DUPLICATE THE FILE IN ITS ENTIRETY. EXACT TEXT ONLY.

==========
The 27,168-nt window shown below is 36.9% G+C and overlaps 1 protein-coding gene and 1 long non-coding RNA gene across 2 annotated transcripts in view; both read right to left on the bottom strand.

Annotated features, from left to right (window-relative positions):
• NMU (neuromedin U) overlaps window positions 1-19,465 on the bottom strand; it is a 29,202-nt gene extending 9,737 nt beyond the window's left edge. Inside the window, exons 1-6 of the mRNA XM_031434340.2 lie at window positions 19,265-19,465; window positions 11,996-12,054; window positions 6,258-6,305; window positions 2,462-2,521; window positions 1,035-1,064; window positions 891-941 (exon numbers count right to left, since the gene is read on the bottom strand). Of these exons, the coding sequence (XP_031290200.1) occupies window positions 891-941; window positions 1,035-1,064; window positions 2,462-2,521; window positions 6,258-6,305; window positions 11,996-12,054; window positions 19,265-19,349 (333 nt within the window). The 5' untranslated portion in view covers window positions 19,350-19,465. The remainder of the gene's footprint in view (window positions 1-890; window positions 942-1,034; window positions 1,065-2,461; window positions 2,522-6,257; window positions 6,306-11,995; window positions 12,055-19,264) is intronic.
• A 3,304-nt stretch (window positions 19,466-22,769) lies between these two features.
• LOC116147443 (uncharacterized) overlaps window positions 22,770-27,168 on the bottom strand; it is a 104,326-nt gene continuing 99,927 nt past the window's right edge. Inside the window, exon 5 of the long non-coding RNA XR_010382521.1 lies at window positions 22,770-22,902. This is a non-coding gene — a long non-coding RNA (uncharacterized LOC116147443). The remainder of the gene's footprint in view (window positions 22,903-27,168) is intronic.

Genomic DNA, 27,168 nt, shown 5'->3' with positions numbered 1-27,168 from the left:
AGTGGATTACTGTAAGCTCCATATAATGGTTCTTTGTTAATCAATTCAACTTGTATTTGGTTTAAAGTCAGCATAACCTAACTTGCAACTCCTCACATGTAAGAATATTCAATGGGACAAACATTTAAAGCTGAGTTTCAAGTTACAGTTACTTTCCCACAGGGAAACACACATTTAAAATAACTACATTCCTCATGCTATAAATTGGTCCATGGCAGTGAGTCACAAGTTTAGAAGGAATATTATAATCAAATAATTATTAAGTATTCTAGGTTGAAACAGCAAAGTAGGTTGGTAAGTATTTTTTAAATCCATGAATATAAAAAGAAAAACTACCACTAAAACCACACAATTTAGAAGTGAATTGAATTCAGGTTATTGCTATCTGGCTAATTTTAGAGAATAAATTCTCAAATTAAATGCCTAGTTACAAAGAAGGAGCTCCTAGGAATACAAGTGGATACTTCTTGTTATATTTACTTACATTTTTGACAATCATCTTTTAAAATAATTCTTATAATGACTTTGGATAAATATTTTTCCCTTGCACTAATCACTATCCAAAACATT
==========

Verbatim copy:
The 27,168-nt window shown below is 36.9% G+C and overlaps 1 protein-coding gene and 1 long non-coding RNA gene across 2 annotated transcripts in view; both read right to left on the bottom strand.

Annotated features, from left to right (window-relative positions):
• NMU (neuromedin U) overlaps window positions 1-19,465 on the bottom strand; it is a 29,202-nt gene extending 9,737 nt beyond the window's left edge. Inside the window, exons 1-6 of the mRNA XM_031434340.2 lie at window positions 19,265-19,465; window positions 11,996-12,054; window positions 6,258-6,305; window positions 2,462-2,521; window positions 1,035-1,064; window positions 891-941 (exon numbers count right to left, since the gene is read on the bottom strand). Of these exons, the coding sequence (XP_031290200.1) occupies window positions 891-941; window positions 1,035-1,064; window positions 2,462-2,521; window positions 6,258-6,305; window positions 11,996-12,054; window positions 19,265-19,349 (333 nt within the window). The 5' untranslated portion in view covers window positions 19,350-19,465. The remainder of the gene's footprint in view (window positions 1-890; window positions 942-1,034; window positions 1,065-2,461; window positions 2,522-6,257; window positions 6,306-11,995; window positions 12,055-19,264) is intronic.
• A 3,304-nt stretch (window positions 19,466-22,769) lies between these two features.
• LOC116147443 (uncharacterized) overlaps window positions 22,770-27,168 on the bottom strand; it is a 104,326-nt gene continuing 99,927 nt past the window's right edge. Inside the window, exon 5 of the long non-coding RNA XR_010382521.1 lies at window positions 22,770-22,902. This is a non-coding gene — a long non-coding RNA (uncharacterized LOC116147443). The remainder of the gene's footprint in view (window positions 22,903-27,168) is intronic.

Genomic DNA, 27,168 nt, shown 5'->3' with positions numbered 1-27,168 from the left:
AGTGGATTACTGTAAGCTCCATATAATGGTTCTTTGTTAATCAATTCAACTTGTATTTGGTTTAAAGTCAGCATAACCTAACTTGCAACTCCTCACATGTAAGAATATTCAATGGGACAAACATTTAAAGCTGAGTTTCAAGTTACAGTTACTTTCCCACAGGGAAACACACATTTAAAATAACTACATTCCTCATGCTATAAATTGGTCCATGGCAGTGAGTCACAAGTTTAGAAGGAATATTATAATCAAATAATTATTAAGTATTCTAGGTTGAAACAGCAAAGTAGGTTGGTAAGTATTTTTTAAATCCATGAATATAAAAAGAAAAACTACCACTAAAACCACACAATTTAGAAGTGAATTGAATTCAGGTTATTGCTATCTGGCTAATTTTAGAGAATAAATTCTCAAATTAAATGCCTAGTTACAAAGAAGGAGCTCCTAGGAATACAAGTGGATACTTCTTGTTATATTTACTTACATTTTTGACAATCATCTTTTAAAATAATTCTTATAATGACTTTGGATAAATATTTTTCCCTTGCACTAATCACTATCCAAAACATT